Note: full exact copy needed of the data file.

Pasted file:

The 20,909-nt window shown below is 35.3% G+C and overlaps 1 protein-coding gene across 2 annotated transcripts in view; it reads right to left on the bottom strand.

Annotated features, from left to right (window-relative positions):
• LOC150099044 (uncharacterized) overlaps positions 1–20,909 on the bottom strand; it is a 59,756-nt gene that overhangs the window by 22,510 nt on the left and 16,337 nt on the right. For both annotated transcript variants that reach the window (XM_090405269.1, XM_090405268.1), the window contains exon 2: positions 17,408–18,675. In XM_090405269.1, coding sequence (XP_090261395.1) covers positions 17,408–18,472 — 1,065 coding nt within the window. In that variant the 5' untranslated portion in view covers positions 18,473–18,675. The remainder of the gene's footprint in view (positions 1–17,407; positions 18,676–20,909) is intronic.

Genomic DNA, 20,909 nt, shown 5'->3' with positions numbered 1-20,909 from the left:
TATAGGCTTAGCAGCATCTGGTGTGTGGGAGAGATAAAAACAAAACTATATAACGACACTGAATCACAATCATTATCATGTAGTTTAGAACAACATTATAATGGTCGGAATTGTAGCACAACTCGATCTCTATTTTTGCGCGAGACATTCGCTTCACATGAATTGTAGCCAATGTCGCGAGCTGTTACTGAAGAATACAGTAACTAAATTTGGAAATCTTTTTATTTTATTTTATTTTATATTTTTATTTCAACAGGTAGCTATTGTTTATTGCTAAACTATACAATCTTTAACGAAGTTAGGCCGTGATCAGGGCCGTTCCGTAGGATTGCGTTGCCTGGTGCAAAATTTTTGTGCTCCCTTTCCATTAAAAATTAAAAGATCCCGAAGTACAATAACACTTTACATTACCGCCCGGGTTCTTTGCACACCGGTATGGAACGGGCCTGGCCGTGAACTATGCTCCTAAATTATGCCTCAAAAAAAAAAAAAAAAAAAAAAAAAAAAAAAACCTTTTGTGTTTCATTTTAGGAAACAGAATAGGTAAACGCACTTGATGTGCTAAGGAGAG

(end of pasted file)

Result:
The 20,909-nt window shown below is 35.3% G+C and overlaps 1 protein-coding gene across 2 annotated transcripts in view; it reads right to left on the bottom strand.

Annotated features, from left to right (window-relative positions):
• LOC150099044 (uncharacterized) overlaps positions 1–20,909 on the bottom strand; it is a 59,756-nt gene that overhangs the window by 22,510 nt on the left and 16,337 nt on the right. For both annotated transcript variants that reach the window (XM_090405269.1, XM_090405268.1), the window contains exon 2: positions 17,408–18,675. In XM_090405269.1, coding sequence (XP_090261395.1) covers positions 17,408–18,472 — 1,065 coding nt within the window. In that variant the 5' untranslated portion in view covers positions 18,473–18,675. The remainder of the gene's footprint in view (positions 1–17,407; positions 18,676–20,909) is intronic.

Genomic DNA, 20,909 nt, shown 5'->3' with positions numbered 1-20,909 from the left:
TATAGGCTTAGCAGCATCTGGTGTGTGGGAGAGATAAAAACAAAACTATATAACGACACTGAATCACAATCATTATCATGTAGTTTAGAACAACATTATAATGGTCGGAATTGTAGCACAACTCGATCTCTATTTTTGCGCGAGACATTCGCTTCACATGAATTGTAGCCAATGTCGCGAGCTGTTACTGAAGAATACAGTAACTAAATTTGGAAATCTTTTTATTTTATTTTATTTTATATTTTTATTTCAACAGGTAGCTATTGTTTATTGCTAAACTATACAATCTTTAACGAAGTTAGGCCGTGATCAGGGCCGTTCCGTAGGATTGCGTTGCCTGGTGCAAAATTTTTGTGCTCCCTTTCCATTAAAAATTAAAAGATCCCGAAGTACAATAACACTTTACATTACCGCCCGGGTTCTTTGCACACCGGTATGGAACGGGCCTGGCCGTGAACTATGCTCCTAAATTATGCCTCAAAAAAAAAAAAAAAAAAAAAAAAAAAAAAAACCTTTTGTGTTTCATTTTAGGAAACAGAATAGGTAAACGCACTTGATGTGCTAAGGAGAG